Alex Torres-Perez takes a look at how big a learning gap due to the pandemic is and its impact on students.
2 Years To Recover From COVID Learning Gap
Covid learning gap educators tell us it could take up to 2 years for students to recover!
Waay 31's alex torres-perez joins us live with a look at how big that gap is right now and the impact it's having on students and their parents.
It's been a unique school year to say the least.
I spoke to one parent whose son started high school virtually this year!
She says it's been hard on her and her son -- and now he has concerns he'll be behind next school year.
It's been challenging.
Linda ashby and her son tristan are both asthmatic -- so she chose to keep him virtual for the rest of the school year.
I didn't want him to go to school get something there and bring it home and give it to me.
It's just easier for us to stay in our bubble this year.
However -- ashby quickly noticed the impact virtual classes had on her son's grades.
He had fs all across the board.
He wasn't getting it.
The examples he wasn't understanding.
Thankfully- her job offered a tutoring service to help.
Within 2 weeks with his tutor at sylvan learning, he was at an a.
A low a, but still an a.
Tristan wasn't the only one who faced this issue.
Around 2 thousand students across the state are using the same tutoring company to help with their online classes.
John mcauliffe-everyone was so new to virtual or hybrid learning that i think it was natural that there was going to be this process and this time gap where students weren't going to learn as effectively as they would in a classroom.
John mcauliffe is the ceo for sylvan learning.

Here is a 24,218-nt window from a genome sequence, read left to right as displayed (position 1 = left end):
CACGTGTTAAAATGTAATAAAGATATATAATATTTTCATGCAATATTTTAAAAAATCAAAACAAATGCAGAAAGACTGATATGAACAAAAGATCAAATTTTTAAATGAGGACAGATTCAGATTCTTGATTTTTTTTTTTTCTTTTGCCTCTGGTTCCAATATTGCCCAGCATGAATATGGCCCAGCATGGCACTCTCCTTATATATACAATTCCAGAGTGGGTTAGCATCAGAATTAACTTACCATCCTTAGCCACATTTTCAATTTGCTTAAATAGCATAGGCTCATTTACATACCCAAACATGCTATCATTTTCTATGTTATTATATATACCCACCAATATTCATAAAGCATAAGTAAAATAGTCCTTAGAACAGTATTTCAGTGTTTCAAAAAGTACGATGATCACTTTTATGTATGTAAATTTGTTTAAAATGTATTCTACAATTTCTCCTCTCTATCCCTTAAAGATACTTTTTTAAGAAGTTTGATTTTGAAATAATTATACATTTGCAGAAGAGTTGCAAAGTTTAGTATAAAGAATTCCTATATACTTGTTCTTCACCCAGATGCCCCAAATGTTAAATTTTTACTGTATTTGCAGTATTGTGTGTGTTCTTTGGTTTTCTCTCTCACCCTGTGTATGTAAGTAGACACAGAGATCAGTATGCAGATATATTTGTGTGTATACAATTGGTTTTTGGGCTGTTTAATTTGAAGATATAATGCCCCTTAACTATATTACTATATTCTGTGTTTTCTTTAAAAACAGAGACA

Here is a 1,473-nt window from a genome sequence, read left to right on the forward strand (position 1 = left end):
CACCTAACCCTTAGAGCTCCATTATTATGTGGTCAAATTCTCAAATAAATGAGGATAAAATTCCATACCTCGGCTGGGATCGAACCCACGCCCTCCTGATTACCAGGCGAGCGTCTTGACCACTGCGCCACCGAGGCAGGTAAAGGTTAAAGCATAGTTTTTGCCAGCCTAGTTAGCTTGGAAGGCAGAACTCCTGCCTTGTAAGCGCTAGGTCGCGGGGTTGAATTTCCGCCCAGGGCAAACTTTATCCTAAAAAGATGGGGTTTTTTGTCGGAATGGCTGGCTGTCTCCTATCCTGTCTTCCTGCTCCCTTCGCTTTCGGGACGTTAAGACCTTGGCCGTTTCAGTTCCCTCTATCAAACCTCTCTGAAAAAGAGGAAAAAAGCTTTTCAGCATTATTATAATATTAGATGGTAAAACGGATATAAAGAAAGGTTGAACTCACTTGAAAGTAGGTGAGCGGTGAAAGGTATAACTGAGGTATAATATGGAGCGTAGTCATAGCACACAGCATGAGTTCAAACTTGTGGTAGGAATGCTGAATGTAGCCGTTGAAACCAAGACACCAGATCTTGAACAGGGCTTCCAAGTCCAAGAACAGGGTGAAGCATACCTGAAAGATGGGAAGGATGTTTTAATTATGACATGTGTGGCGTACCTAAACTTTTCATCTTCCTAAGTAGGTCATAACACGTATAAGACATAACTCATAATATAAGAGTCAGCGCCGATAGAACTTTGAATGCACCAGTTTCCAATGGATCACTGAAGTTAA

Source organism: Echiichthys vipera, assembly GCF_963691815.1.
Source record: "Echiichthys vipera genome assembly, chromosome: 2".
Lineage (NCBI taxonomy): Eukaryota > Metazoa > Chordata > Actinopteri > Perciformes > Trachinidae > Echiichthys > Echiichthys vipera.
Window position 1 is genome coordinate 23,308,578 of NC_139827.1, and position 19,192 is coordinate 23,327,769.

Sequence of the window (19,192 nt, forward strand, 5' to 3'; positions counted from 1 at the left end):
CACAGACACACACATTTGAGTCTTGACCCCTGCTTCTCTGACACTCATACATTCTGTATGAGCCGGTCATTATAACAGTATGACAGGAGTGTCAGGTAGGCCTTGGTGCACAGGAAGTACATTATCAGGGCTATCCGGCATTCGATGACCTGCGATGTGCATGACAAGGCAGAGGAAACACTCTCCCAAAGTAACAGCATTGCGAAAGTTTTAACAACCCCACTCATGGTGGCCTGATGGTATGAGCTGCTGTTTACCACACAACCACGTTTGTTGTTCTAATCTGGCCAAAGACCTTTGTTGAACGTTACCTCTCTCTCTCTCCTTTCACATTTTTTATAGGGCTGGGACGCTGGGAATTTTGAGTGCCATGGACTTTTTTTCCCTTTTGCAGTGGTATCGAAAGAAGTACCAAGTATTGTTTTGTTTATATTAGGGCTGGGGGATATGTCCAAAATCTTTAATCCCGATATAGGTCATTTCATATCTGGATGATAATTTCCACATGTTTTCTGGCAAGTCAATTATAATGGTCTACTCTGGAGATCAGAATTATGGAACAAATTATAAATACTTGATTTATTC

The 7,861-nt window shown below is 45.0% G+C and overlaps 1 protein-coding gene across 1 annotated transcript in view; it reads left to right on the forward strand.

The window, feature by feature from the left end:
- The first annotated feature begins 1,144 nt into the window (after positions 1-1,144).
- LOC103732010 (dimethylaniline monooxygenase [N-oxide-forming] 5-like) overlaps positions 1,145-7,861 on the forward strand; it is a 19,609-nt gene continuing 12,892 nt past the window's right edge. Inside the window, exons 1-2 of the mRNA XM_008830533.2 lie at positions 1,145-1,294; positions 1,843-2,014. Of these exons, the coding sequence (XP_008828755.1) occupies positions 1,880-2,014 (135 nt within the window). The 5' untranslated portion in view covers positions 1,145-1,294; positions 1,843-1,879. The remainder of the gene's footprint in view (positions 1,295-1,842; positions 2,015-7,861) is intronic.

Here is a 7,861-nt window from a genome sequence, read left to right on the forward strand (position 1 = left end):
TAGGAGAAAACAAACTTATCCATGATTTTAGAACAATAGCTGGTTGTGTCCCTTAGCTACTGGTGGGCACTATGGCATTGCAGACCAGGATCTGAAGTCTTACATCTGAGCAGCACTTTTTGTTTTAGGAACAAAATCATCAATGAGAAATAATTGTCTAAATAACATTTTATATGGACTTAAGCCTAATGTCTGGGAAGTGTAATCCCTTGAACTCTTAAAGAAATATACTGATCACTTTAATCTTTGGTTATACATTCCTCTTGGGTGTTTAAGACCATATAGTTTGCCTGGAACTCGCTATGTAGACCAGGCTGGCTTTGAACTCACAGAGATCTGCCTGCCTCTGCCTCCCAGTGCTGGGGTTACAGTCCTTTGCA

He says they've noticed a loss in learning during the pandemic.
Their assesment showed an average learning loss of about 3 months in both reading and math across grades 3 through 8.
While it may not seem like much -- mcauliffe says... kids virtually loss a year of school.
This is going to be a year and a half to 2 year impact moving forward to try and get kids to the point they would have normally been had they been attending school.
Several school districts have announced their plans to try and close the covid learning gap by offering summer classes or even starting the school year early.
But -- ashby says she doesn't think she'll be able to put her son through summer school.
He needs that little break.
He might be burnt out by the time he gets into 10th grade.
Plus -- she needs a little break herself.
I was overwhelmed with working from home, the pandemic, and the kids here 24/7 the ceo of sylvan learning says parents should not worry because he expects students to catch up once everything returns to normal.
Reporting live in madison co.
Atp waay 31 news